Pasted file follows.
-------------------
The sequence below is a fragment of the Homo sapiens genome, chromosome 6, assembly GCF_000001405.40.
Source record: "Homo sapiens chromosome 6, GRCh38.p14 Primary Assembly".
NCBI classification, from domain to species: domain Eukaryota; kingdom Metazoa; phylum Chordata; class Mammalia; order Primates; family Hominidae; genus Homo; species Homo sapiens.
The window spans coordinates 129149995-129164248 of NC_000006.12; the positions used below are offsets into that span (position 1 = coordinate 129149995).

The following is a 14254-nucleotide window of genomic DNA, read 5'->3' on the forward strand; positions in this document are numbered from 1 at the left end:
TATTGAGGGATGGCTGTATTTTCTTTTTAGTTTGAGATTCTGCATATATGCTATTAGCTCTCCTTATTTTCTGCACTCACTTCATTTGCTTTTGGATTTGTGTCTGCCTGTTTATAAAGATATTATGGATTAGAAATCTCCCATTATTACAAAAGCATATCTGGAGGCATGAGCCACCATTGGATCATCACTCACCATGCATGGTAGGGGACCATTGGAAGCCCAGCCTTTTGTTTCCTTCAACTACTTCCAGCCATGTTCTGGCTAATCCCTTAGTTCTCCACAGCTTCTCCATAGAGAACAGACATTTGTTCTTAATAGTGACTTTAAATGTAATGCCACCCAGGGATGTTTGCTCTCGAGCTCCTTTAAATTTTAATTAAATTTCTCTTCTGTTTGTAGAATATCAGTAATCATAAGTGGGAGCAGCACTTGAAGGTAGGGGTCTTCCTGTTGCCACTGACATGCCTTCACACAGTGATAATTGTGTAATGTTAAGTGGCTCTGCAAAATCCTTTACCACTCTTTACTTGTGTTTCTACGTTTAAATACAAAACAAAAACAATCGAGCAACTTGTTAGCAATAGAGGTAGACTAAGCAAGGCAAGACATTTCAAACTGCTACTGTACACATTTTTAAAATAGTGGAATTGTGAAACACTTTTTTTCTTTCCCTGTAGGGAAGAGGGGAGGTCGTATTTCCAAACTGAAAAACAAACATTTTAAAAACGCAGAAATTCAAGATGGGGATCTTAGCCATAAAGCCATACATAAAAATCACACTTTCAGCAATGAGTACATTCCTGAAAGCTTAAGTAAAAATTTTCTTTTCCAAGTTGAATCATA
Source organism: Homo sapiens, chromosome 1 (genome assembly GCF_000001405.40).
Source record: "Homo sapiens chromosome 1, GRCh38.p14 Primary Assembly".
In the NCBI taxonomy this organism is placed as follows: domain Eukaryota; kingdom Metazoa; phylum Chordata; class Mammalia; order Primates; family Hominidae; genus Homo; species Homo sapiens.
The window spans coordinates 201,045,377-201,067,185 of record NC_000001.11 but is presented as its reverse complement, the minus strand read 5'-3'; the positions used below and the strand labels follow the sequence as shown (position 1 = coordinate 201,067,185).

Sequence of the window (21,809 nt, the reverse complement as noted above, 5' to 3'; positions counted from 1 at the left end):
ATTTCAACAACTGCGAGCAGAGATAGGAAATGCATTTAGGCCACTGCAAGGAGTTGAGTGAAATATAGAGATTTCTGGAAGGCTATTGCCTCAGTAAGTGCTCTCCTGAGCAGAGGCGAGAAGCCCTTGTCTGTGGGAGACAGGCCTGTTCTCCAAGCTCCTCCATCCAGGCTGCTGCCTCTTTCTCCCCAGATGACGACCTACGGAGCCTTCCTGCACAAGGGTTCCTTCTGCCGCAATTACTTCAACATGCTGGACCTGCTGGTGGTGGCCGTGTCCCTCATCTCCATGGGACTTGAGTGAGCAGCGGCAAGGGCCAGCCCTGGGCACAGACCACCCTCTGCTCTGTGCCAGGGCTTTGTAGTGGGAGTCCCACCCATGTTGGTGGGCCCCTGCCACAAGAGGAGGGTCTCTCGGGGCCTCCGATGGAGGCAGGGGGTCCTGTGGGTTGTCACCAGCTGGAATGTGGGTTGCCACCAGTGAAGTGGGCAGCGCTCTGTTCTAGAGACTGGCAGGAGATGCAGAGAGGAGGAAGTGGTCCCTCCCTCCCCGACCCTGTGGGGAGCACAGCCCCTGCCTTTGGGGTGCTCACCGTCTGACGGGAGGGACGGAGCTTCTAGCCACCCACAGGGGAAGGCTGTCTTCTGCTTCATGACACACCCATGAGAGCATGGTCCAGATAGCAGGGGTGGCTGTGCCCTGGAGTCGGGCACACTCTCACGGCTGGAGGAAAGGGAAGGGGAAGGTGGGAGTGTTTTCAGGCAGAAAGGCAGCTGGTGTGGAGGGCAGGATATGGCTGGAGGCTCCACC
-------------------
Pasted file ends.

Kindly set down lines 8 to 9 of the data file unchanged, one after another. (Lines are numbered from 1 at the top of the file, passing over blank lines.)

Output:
Source record: "Homo sapiens chromosome 1, GRCh38.p14 Primary Assembly".
In the NCBI taxonomy this organism is placed as follows: domain Eukaryota; kingdom Metazoa; phylum Chordata; class Mammalia; order Primates; family Hominidae; genus Homo; species Homo sapiens.